“It just keeps getting better and better,” Lacy said. They paused at the edge of the bleachers. He gave her one final kiss, put on his helmet, and jogged onto the field. Lacy climbed the bleachers, sat, and draped her clarinet over her lap.


“Where have you been?” Jody asked.

“The past,” Lacy said. “But I’m back now, and I intend to stay.”

“You’re really weird, Lacy.”

“Yeah, I am,” Lacy agreed.

“So am I,” Jody said. “Weird is much more interesting than normal.”

“Is anyone normal?” Lacy asked.

“I suppose it depends on the definition.”

“I think you should get back together with Carter.”

“Wow, what a rapid and personal change of topic.”

“The weekend is almost over and it needs to be fixed. You guys should be together. You love each other; you’re perfect for each other. Everything is wrong if you’re apart.”

“Sometimes things don’t work out. Not everyone gets the fairytale.”

“In my world, they do,” Lacy said. Thoughts of happy couples reminded her of Tosh and Riley. She scanned the cheerleaders until she saw her sister, and she was heartened by her appearance. She looked beautiful and perfect, just like usual. She waved a pom-pom in the stands with a wickedly flirtatious smile. Lacy turned to see that Tosh was the recipient and he looked properly smitten. Maybe they would work themselves out.


The centennial ceremony dragged. The governor’s speech was long and generic. Lacy thought Ben had more personality and pizzazz than his boss. She glanced at him and caught him stifling a yawn. He winked at her and she faced forward with a blush. The man was disconcerting.

The governor finished and the school district’s superintendent stood. He presented a special award to the band director, Mr. Mertz, whose vacant smile clearly said he had no idea why he was there or what was going on. Strangely, he had done a perfect job directing the band during practice that morning. Perhaps music did more than soothe the savage beast.


There was also an award for Coach Wilson. Not only had he served as gym teacher for almost as long as Mr. Mertz had been the band director, but he had also recently survived lung cancer. Lacy supposed that explained his wife’s hovering, over-protective attitude.

After the awards, the superintendent gave a long winded speech, and then it was finally time for the game. This was perhaps the first time Lacy had ever really watched a game, but now she had a vested interest.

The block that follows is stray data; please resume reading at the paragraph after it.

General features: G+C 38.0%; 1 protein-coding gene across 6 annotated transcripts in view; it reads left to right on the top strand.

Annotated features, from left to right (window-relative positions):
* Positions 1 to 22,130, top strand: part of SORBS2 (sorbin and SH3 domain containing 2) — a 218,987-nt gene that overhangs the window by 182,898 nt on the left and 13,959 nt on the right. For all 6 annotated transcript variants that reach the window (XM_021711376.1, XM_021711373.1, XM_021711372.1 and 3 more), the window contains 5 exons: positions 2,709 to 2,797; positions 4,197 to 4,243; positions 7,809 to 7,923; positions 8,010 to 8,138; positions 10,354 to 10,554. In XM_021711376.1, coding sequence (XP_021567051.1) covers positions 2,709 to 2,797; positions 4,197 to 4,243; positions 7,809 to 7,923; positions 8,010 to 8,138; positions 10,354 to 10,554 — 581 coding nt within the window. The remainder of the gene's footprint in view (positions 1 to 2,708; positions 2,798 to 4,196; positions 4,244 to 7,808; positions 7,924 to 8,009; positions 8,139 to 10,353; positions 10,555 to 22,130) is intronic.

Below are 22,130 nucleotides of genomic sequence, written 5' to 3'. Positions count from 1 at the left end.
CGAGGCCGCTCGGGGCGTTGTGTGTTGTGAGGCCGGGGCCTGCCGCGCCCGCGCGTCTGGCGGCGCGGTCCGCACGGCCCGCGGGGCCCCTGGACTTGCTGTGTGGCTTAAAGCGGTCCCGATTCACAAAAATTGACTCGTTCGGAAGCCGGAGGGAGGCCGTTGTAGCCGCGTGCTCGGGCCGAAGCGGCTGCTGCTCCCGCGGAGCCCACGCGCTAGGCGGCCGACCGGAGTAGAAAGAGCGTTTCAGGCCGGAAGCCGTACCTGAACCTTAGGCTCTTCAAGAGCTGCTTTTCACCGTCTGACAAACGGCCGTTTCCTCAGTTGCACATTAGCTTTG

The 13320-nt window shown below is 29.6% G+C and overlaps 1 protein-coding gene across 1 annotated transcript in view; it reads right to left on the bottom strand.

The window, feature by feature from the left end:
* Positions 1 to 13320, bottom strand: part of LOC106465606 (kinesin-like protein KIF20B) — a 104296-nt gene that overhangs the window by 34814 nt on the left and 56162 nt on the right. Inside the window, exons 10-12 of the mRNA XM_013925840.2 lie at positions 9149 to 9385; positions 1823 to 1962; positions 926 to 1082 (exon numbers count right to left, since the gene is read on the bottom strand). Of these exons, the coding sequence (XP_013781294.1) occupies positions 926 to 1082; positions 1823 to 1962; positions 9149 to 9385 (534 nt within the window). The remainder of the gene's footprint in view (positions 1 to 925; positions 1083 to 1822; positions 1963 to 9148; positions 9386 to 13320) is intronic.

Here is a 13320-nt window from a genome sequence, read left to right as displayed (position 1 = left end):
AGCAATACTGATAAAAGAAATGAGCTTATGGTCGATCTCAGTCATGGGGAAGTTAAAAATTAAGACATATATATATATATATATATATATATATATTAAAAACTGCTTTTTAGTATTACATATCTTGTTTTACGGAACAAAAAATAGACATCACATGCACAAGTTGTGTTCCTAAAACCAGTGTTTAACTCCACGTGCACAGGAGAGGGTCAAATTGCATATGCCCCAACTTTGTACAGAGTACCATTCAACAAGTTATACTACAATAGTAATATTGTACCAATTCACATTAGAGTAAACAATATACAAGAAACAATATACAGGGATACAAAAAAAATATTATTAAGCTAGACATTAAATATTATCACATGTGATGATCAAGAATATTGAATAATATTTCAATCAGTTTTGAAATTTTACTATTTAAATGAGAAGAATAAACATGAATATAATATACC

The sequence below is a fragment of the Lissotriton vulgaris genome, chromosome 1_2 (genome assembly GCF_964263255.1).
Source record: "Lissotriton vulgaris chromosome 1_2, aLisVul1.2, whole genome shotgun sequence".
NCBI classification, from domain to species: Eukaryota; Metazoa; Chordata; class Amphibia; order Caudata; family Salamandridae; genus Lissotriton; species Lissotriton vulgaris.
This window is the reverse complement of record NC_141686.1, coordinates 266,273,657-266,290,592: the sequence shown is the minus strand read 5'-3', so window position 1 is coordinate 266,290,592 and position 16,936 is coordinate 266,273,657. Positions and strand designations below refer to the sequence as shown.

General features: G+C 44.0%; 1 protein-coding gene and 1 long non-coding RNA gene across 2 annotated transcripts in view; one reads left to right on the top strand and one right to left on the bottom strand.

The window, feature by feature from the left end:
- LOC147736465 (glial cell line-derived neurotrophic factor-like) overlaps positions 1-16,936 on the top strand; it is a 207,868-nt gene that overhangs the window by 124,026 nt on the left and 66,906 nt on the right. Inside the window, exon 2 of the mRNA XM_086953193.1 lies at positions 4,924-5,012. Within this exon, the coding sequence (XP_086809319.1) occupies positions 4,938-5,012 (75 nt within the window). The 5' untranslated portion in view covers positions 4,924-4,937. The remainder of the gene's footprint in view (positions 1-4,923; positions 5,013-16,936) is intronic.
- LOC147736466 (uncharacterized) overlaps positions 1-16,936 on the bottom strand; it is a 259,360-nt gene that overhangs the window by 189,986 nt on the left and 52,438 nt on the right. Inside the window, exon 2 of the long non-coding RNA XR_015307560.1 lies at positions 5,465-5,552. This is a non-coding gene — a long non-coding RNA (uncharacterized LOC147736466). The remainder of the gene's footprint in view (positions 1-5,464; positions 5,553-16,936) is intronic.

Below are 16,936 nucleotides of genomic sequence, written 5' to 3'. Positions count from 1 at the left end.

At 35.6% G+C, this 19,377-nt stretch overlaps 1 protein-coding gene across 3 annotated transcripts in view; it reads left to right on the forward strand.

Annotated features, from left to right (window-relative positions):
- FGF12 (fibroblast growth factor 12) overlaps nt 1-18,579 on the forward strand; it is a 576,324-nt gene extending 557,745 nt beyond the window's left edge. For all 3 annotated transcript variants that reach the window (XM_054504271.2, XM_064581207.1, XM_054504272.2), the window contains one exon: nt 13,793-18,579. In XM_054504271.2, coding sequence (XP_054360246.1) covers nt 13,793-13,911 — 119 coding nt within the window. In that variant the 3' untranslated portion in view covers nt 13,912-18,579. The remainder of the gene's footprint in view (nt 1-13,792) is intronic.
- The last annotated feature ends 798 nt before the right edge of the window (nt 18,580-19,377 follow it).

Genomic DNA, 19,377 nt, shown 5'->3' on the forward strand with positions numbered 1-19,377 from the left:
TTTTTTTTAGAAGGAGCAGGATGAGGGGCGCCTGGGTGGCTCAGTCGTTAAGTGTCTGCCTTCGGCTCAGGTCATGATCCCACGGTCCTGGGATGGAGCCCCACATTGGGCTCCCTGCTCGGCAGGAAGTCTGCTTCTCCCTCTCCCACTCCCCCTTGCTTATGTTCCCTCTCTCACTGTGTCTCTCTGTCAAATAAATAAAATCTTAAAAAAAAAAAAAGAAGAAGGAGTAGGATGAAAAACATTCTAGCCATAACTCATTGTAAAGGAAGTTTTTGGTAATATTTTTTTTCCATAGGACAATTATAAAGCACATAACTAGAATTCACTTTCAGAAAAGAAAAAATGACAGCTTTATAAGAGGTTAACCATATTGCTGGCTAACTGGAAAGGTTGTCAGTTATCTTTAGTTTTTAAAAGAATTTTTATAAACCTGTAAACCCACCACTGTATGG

“Jason Cantor never gets any less spectacular,” Jody said as Jason threw a long pass. Lacy knew nothing about the game, but people cheered, so she thought it had been a good thing.

“He’s the most beautiful man I’ve ever seen,” Lacy agreed.

Jody elbowed her. “Sounds like someone has a little crush.”

“Oh, it’s not little. It’s one of those forest fire, mudslide, all-consuming inferno kind of things.”

“You should call him up sometime. Nothing ventured, nothing gained,” Jody said, but her dubious tone told Lacy it was a long shot. “Or maybe I’ll call him.”

“I’ll cut you good, Jody,” Lacy said. “I’ve got dibs.”

Jody laughed and Lacy saw Carter glance their way. “You know what? This is ridiculous. Why do I keep waiting for someone else to do something instead of doing it myself?” Lacy said. She stood and began scrambling toward the percussion section. Jody guessed the direction of her thoughts and tried to pull her back to no avail. “Excuse me, sorry, coming through,” she tossed out as she made her way up the bleachers and over her fellow band members.

She landed in front of Carter and had to pause to recover her breath. “Hey, Lacy. There’s not a problem with the
gig, is there?” he asked.

“No. I was coming to talk to you about Jody. Why aren’t you guys together? I mean, really, I see the way you look at her, and I know you still love her.”

“It’s complicated.”

“Uncomplicate it for me,” she said.

“I’m the building and supplies manager of a Home Depot and I build robots on the side.”


“So she’s a professional. She’s a forensic pathologist. I’m not even very good at my job. I got it because my cousin works there. I’m twenty six, and I still have no idea what to do with my life. She has a solid career and life plan. How can I compete with that?”

“Why would you want to compete with it? Being in a relationship with someone isn’t about being perfect; it’s about supporting each other even when you’re not.”

He shook his head.

“So, that’s it. You’re okay with Jody moving on to date someone else.”

His eyes snapped back into focus. “Is she dating someone? Did she say that?”

“She just now expressed interest in someone,” Lacy said. “And I think it’s highly likely that she could end up with someone this weekend.”

“Who?” Carter said.

“You don’t know him,” Lacy said.